OPINION

Where Has Moderation Gone?


By Jacob Kiryk '21, Contributing Writer | Feb. 6, 2019 | 148-12

The United States primaries are partially to blame for the creation of the divided country and polarized political landscape we have today. To have a chance at winning the U.S. presidency, candidates first must win their party’s primary. There are many factors that go into winning a primary, but none of these are the ability to woo a centrist audience or voters who are uncertain about which party to support. Instead, candidates often slide further away from the center of the national political spectrum and closer to the extremes of their own party’s desires. One fresh example of this is the Republican party’s nomination of President Donald Trump; he successfully stood out from the packed field in the 2016 primaries by outdoing his opponents in extreme statements and claims, such as the now aging chants of “build the wall” and the now less common “lock her up” directed at opponent Hillary Clinton. This worked to distinguish and propel Trump to his nomination, and it seems likely that in the upcoming Democratic primary, candidates will have to stress their own polarizing desires to win.


Pushing contenders further from the center has the benefit of bringing attention to ideas that may have received little in the past, such as a high tax on the rich (which seems likely to be embraced in some form by all serious contenders for the Democratic nomination). However, the effect of driving candidates away from the center — especially those who may have been successful on a national level but cannot make it far because of the primary process — works to only increase a polarized landscape. To win a primary today, the route for either party to take is a radical one, such as the one Trump pursued in 2016. To stand out, candidates must be willing to shift their promises further from the center.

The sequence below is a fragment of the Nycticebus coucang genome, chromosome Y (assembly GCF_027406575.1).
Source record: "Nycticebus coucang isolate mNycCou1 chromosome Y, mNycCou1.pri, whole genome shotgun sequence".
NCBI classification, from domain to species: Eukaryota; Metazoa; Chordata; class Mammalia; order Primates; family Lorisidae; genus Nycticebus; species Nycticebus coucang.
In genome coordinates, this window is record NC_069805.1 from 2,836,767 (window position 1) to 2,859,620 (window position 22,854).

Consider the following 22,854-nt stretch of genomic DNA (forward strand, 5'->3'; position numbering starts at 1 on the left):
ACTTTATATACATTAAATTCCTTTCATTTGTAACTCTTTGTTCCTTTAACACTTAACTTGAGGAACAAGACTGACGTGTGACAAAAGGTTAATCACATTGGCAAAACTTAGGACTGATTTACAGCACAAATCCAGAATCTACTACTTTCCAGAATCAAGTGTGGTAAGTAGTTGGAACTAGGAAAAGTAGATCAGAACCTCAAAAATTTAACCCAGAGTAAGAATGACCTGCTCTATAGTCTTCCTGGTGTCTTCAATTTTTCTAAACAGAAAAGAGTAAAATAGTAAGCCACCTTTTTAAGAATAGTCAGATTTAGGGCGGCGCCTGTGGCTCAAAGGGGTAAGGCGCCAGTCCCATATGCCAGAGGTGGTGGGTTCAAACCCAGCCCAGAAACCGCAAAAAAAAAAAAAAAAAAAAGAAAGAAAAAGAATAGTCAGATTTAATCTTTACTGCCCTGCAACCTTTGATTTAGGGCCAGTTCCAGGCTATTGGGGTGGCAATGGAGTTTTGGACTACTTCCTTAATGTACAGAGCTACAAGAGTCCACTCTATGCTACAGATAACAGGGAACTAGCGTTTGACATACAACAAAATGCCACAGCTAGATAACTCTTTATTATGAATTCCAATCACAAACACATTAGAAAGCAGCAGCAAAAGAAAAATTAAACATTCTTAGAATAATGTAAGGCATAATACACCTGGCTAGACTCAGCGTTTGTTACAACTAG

By nature this process eliminates any moderate candidates as well as candidates who are interested in unifying the country’s divided political populace. Instead of raising the option of a presidential candidate vying for unification, the primary process pushes political identities further apart. This is easy to see in the upcoming Democratic primaries as candidates work to distinguish themselves through flashy (if unlikely to ever come to fruition) proposals. Judging by Trump’s emergence from the crowded Republican field (which seems fair since the Democratic primary is already becoming crowded), it will take extreme statements to stand out from the crowd and become the party nominee. The process that selects a party’s candidate from a crowded field poses a serious roadblock to the nomination of a more centrist and potentially more popular candidate who desires to reduce polarization, and therefore will target neither party extreme.


Whether or not a centrist candidate would be nationally appealing is definitely uncertain. It may be that the nation does indeed desire divisive candidates and a candidate working to compromise and strike a middle ground would never win, but the primary process makes this question impossible to answer. Candidates would benefit the country if they worked to break this trend and run a campaign that stood apart through its dedication to unification.


Years of primaries have entrenched divisions in the country and have created the trend of hopefuls working to receive enormous support from one side of the political spectrum while distancing the other. To address national polarization, political parties should start by reevaluating their primary process. Any significant change to an existing system is a risk, but without attempting to shift this norm, political division will only grow and national unity will continue to fray.